Projecting the 9 points of Example 4) to the -axis we get, by eliminating , the polynomial , describing the three image points. From a set theoretical point of view this is nice, however it is not satisfactory if we wish to count multiplicities. For example, the two border points are the image of three points each, hence should appear with multiplicity three. That this is not the case can be explained by the fact that elimination computes the annihilator ideal of considered as -module (and not the Fitting ideal). This is related to the well-known fact that elimination is not compatible with base change.

- Another problem is related to the Riemann singularity removable theorem,
which states that a function on a complex manifold, which is holomorphic and
bounded outside a sub-variety of codimension 1, is actually holomorphic
everywhere. This is well-known for open subsets of
, but in higher
dimension there exists a second singularity removable theorem, which states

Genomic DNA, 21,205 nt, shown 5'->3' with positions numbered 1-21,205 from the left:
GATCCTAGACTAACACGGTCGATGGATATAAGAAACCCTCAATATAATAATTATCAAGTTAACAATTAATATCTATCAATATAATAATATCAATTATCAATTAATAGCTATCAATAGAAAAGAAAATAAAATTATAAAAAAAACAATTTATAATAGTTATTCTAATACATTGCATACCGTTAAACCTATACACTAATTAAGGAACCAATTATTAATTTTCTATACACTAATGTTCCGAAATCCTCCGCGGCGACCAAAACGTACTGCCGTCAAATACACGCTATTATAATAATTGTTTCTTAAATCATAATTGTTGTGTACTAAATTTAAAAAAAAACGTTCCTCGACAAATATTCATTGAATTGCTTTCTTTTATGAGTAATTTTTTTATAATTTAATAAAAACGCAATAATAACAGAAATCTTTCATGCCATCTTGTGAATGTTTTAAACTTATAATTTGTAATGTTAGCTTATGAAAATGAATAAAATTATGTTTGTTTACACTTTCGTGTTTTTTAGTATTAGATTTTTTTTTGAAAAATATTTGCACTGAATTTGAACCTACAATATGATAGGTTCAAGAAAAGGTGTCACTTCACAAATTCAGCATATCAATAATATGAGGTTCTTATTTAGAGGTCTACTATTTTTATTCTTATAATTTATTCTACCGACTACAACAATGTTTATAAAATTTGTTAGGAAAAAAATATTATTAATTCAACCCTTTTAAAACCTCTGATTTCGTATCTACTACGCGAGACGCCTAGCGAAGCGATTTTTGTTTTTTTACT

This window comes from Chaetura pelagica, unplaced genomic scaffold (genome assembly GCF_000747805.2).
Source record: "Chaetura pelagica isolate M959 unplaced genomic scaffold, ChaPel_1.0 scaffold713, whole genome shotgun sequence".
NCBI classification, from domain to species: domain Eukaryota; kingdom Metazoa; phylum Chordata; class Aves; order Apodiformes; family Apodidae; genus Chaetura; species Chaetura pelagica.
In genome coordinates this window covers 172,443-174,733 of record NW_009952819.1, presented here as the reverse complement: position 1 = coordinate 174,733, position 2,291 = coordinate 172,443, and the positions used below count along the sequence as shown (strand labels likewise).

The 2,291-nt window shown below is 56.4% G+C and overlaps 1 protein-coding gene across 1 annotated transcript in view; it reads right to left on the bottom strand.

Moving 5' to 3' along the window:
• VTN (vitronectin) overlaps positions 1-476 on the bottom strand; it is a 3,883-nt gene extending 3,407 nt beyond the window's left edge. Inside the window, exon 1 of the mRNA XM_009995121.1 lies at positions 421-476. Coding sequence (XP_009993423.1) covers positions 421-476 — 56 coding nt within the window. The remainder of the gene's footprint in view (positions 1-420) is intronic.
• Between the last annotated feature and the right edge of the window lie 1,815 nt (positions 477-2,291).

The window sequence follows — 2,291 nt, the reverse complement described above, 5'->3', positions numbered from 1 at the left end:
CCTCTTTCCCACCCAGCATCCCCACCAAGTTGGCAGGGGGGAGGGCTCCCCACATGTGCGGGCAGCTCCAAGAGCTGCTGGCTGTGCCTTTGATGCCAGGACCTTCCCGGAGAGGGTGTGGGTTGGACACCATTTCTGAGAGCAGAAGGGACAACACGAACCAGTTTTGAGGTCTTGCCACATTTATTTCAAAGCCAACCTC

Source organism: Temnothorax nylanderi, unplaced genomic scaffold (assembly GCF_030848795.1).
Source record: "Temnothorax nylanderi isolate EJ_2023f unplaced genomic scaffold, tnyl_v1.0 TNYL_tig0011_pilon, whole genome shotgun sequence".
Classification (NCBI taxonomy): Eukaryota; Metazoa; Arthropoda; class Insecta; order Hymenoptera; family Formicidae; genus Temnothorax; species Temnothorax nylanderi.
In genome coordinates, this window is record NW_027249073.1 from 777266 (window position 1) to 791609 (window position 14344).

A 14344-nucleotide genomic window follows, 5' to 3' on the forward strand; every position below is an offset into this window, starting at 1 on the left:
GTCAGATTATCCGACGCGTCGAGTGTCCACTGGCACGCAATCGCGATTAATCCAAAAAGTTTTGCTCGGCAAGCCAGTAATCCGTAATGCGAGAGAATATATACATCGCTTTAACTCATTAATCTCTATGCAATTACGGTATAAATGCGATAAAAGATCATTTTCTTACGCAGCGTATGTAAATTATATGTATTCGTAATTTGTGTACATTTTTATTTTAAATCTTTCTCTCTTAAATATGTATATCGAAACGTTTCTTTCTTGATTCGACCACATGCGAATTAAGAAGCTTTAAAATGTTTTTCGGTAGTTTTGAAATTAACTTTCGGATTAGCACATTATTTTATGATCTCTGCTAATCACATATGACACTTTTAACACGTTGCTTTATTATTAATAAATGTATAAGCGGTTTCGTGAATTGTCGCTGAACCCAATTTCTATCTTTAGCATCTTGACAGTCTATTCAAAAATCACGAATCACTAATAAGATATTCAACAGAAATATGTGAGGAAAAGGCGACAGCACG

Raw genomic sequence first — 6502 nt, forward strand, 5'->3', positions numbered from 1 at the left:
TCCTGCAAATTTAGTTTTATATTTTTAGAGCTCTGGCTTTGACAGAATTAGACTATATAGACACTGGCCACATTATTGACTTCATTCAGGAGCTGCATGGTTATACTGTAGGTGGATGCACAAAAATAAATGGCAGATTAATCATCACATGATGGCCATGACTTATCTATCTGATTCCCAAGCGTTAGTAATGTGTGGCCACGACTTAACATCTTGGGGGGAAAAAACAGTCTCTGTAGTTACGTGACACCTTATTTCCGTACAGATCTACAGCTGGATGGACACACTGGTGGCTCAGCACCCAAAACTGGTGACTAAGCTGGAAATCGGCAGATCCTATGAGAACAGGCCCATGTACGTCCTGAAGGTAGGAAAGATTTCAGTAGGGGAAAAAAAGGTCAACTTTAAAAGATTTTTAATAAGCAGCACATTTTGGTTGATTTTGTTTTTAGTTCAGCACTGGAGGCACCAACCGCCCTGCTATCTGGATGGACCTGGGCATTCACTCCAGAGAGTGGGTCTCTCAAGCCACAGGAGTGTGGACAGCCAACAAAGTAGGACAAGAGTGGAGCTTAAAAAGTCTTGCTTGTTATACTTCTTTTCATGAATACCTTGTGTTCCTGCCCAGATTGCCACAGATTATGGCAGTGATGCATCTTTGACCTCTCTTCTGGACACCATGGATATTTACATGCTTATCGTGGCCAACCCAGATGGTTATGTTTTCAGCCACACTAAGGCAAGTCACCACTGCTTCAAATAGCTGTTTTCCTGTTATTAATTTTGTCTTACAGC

that a function, which is holomorphic outside a sub-variety of codimension 2
(no assumption on boundedness), is holomorphic everywhere.
For singular complex varieties this is not true in general, but those for which the two removable theorems hold are called

**normal**. Moreover, each reduced variety has a normalisation and there is a morphism with finite fibres from the normalisation to the variety, which is an isomorphism outside the singular locus.*The problem is, given a variety , find a normal variety and a polynomial map inducing the normalisation map .**The problem can be reduced to irreducible varieties (but need not be, as we shall see) and then the equivalent algebraic problem is to find the normalisation of , that is the integral closure of in the quotient field of and present this ring as an affine ring for some and .*For Examples 1) - 4) it can be shown that the normalisation of the first three varieties is smooth, the last two are the disjoint union of the (smooth) components. The corresponding rings are . The fourth example has no normalisation as it is not reduced.